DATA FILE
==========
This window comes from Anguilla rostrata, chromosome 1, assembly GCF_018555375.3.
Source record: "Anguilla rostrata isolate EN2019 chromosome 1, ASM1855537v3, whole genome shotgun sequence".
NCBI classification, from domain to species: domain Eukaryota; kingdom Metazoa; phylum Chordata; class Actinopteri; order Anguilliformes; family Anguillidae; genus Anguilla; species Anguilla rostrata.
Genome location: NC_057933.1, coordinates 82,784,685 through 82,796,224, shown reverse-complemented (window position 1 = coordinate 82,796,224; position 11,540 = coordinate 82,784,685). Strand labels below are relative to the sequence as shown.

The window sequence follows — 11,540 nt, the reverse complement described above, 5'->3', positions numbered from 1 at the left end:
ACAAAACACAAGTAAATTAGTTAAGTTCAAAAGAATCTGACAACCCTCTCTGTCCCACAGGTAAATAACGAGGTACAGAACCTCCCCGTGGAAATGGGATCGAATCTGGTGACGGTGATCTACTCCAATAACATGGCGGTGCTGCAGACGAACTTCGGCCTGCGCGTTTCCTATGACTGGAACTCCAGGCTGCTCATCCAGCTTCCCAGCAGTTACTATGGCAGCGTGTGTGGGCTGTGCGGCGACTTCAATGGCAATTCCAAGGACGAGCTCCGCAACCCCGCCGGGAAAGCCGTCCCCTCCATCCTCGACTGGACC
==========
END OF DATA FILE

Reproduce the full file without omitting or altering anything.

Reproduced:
This window comes from Anguilla rostrata, chromosome 1, assembly GCF_018555375.3.
Source record: "Anguilla rostrata isolate EN2019 chromosome 1, ASM1855537v3, whole genome shotgun sequence".
NCBI classification, from domain to species: domain Eukaryota; kingdom Metazoa; phylum Chordata; class Actinopteri; order Anguilliformes; family Anguillidae; genus Anguilla; species Anguilla rostrata.
Genome location: NC_057933.1, coordinates 82,784,685 through 82,796,224, shown reverse-complemented (window position 1 = coordinate 82,796,224; position 11,540 = coordinate 82,784,685). Strand labels below are relative to the sequence as shown.

The window sequence follows — 11,540 nt, the reverse complement described above, 5'->3', positions numbered from 1 at the left end:
ACAAAACACAAGTAAATTAGTTAAGTTCAAAAGAATCTGACAACCCTCTCTGTCCCACAGGTAAATAACGAGGTACAGAACCTCCCCGTGGAAATGGGATCGAATCTGGTGACGGTGATCTACTCCAATAACATGGCGGTGCTGCAGACGAACTTCGGCCTGCGCGTTTCCTATGACTGGAACTCCAGGCTGCTCATCCAGCTTCCCAGCAGTTACTATGGCAGCGTGTGTGGGCTGTGCGGCGACTTCAATGGCAATTCCAAGGACGAGCTCCGCAACCCCGCCGGGAAAGCCGTCCCCTCCATCCTCGACTGGACC